McHugh comes full circle with hometown Braves

March 17th, 2022

NORTH PORT, Fla. -- As  watched his beloved Braves face his former team in last year’s World Series, friendships didn’t trump his lifelong passion. 

“It was tough because all those guys in Houston are some of my best friends in baseball, and I love them with all of my heart,” McHugh said. “I didn’t know how it would all play out in my emotional landscape. I found myself like, ‘Let’s go Braves, let’s go Braves.’” 

McHugh spent six memorable seasons (2014-19) with the Astros and helped them win the 2017 World Series. But none of that mattered as he spent last October rooting for Houston to lose to the Braves club he proudly joined earlier this week. 

Looking to strengthen their bullpen, the Braves signed to McHugh to a two-year, $10 million on Tuesday. The 34-year-old suburban Atlanta resident has spent a lifetime hoping for this opportunity to play for the hometown Braves.

“I’ve been a Braves fan for as long as I can remember, which has been a long time,” McHugh said. “There’s a lot of who I am today that is that way because the Braves were competitive when I was growing up. It’s like the arc of my career is full circle right now.”

McHugh went to high school at Providence Christian Academy in Lilburn, Ga., which is also the home of Parkview High School -- the alma mater of Matt Olson, the Braves’ new first baseman who was acquired from the A’s on Monday.

While Olson aimed to be like Chipper Jones and the Atlanta sluggers of yesteryear, McHugh idolized Greg Maddux, Tom Glavine and John Smoltz, the former trio of Braves starters who are now enshrined in the National Baseball Hall of Fame.

“I wore No. 31 because of Greg Maddux,” McHugh said. “I met John Smoltz at a Krystal when I was 10. I wanted to emulate Tom Glavine on the mound by being stoic as much as I could. I am the baseball player I am because of all of those guys. So to be part of this storied organization, in the place we are now, with the momentum we have built, I couldn’t ask for a better landing spot.”

McHugh should fortify what was already a pretty strong relief corps. His ability to be used as either a setup man or a high-leverage middle-relief option could take some of the strain off fellow right-handed reliever Luke Jackson. Just having another reliable piece in the bullpen should also reduce the wear and tear experienced by lefties and .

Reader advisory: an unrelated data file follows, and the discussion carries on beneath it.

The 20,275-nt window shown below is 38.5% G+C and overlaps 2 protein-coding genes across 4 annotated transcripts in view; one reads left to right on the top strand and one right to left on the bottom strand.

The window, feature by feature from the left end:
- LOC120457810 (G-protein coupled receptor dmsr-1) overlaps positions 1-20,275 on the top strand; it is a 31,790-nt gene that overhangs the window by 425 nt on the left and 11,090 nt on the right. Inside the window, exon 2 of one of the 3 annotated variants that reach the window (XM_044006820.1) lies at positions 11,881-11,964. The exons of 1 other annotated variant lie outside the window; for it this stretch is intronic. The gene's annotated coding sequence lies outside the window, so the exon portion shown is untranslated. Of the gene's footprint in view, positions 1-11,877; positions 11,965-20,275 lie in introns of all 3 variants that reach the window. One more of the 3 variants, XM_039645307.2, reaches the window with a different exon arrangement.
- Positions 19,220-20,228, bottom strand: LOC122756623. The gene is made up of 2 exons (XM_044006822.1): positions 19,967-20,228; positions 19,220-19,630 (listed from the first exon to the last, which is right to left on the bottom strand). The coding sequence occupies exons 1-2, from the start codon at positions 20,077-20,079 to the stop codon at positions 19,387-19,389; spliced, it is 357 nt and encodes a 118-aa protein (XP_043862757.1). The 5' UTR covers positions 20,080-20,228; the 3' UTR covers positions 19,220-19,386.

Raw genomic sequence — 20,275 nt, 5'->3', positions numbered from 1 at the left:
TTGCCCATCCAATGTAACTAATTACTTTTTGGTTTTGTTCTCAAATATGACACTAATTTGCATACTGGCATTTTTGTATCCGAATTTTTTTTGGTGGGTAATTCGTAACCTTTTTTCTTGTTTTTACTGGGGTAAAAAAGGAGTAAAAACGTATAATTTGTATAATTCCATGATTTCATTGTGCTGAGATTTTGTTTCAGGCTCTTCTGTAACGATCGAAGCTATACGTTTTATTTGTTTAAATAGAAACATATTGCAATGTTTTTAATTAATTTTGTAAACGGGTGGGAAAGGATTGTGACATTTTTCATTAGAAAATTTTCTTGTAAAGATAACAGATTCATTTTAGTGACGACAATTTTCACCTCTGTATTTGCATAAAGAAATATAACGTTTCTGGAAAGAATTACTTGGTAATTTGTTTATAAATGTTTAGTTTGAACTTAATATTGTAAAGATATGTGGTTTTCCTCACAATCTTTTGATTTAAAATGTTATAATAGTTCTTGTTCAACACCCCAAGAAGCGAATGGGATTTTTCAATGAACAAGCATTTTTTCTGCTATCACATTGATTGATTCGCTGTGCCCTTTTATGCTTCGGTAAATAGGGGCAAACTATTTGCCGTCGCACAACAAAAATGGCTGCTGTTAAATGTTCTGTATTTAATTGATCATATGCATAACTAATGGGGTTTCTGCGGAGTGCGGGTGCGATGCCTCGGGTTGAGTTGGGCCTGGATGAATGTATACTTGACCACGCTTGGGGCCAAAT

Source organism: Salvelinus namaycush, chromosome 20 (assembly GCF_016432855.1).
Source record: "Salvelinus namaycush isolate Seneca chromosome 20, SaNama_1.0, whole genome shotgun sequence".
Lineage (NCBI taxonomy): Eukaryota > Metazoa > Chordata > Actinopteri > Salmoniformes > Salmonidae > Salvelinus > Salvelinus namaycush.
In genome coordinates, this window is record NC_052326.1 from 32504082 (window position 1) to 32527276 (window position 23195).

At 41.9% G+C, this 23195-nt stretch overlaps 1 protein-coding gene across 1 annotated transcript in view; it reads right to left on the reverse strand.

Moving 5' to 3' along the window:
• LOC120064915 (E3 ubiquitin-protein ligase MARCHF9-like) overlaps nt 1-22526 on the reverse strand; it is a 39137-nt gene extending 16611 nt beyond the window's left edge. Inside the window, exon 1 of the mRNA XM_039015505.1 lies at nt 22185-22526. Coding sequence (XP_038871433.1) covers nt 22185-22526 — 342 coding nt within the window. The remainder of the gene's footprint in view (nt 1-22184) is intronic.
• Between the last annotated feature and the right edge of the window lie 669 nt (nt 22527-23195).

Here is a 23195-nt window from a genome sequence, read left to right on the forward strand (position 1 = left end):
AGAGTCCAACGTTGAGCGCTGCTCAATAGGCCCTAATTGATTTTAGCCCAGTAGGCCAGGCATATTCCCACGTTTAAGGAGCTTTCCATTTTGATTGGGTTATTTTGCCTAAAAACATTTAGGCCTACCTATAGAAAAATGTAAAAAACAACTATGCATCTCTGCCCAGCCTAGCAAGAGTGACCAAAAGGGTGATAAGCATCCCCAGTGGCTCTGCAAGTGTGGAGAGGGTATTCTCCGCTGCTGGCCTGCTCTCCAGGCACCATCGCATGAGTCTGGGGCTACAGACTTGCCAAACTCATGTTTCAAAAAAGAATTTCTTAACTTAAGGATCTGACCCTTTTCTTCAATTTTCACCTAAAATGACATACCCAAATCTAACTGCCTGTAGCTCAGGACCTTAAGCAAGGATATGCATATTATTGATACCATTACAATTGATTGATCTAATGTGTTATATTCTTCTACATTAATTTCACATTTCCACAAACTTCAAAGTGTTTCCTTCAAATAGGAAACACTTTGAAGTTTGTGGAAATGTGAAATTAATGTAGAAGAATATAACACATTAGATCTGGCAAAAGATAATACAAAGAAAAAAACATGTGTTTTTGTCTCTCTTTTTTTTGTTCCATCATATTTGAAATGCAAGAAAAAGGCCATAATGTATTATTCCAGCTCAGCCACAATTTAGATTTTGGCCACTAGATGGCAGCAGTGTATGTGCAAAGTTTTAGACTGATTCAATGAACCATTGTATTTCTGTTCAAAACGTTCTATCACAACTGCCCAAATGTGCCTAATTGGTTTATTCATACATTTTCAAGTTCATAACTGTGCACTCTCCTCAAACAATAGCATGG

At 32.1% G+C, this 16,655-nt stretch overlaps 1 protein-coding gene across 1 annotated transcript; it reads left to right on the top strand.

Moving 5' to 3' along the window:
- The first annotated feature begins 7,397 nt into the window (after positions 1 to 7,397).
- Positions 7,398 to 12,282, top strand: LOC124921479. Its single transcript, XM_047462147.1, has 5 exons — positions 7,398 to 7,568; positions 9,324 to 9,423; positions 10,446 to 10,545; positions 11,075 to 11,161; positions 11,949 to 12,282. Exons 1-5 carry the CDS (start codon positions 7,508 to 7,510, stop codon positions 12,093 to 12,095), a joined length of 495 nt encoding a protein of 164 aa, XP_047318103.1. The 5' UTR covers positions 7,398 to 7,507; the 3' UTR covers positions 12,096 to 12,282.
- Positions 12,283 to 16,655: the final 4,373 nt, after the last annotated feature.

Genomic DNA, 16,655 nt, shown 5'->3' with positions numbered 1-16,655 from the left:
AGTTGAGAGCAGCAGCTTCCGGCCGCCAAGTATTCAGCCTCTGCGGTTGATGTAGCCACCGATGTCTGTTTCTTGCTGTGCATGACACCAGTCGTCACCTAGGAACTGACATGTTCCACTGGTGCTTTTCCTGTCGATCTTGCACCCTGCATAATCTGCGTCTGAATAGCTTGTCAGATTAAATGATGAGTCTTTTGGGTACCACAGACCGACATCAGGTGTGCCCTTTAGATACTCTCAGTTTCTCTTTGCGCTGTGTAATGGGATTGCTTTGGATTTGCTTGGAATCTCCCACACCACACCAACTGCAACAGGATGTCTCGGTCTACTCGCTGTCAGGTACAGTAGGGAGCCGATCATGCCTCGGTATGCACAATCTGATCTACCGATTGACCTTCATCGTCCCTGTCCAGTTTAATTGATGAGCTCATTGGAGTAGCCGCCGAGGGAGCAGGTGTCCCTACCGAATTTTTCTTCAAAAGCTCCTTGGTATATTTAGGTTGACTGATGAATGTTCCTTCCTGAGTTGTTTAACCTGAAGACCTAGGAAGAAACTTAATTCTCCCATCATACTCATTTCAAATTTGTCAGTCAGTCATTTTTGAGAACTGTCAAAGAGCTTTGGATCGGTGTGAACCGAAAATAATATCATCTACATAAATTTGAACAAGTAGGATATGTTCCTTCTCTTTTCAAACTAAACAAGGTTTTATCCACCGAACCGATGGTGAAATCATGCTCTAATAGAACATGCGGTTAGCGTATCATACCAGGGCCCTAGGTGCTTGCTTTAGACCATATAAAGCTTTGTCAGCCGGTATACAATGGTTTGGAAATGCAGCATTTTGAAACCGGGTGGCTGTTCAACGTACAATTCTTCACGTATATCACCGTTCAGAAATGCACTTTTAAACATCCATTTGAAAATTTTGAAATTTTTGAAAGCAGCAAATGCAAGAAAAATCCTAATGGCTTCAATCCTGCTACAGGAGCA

After spending the first few years of his career as a starter with Houston, McHugh moved to the bullpen and thrived. He posted a 1.99 ERA over 58 relief appearances with the Astros in 2018, then had a 2.67 ERA in 27 relief appearances during the 2019 season. He chose to sit out the 2020 pandemic-shortened season, before becoming one of the Rays’ top pitchers last year.

McHugh posted a 1.55 ERA, recorded 74 strikeouts and issued 12 walks over 64 innings for the Rays last season. He made 37 appearances, 25 of which consisted of more than one inning. Opponents hit .207 and produced a .252 on-base percentage against him.

“He’s going to fill a real big role because he can give you length or pitch in any situation,” Braves manager Brian Snitker said. “He threw the ball really well last year. We’re excited about getting him.”

Though he was just 5 years old at the time, McHugh said that one of his first memories of the Braves was Game 7 of the 1992 National League Championship Series against the Pirates. That was the game where Francisco Cabrera capped a three-run ninth with a walk-off single that scored a sliding Sid Bream from second base ahead of Barry Bonds’ throw.

“I remember being in our living room watching Sid Bream round third,” McHugh said. “My mom freaks out, throws her hands up in the air and smokes my dad right in the face and breaks his nose. It’s pandemonium there, and bedlam. That was the beginning of it. From that point on, you could catch me 162 days of summer watching Braves baseball.”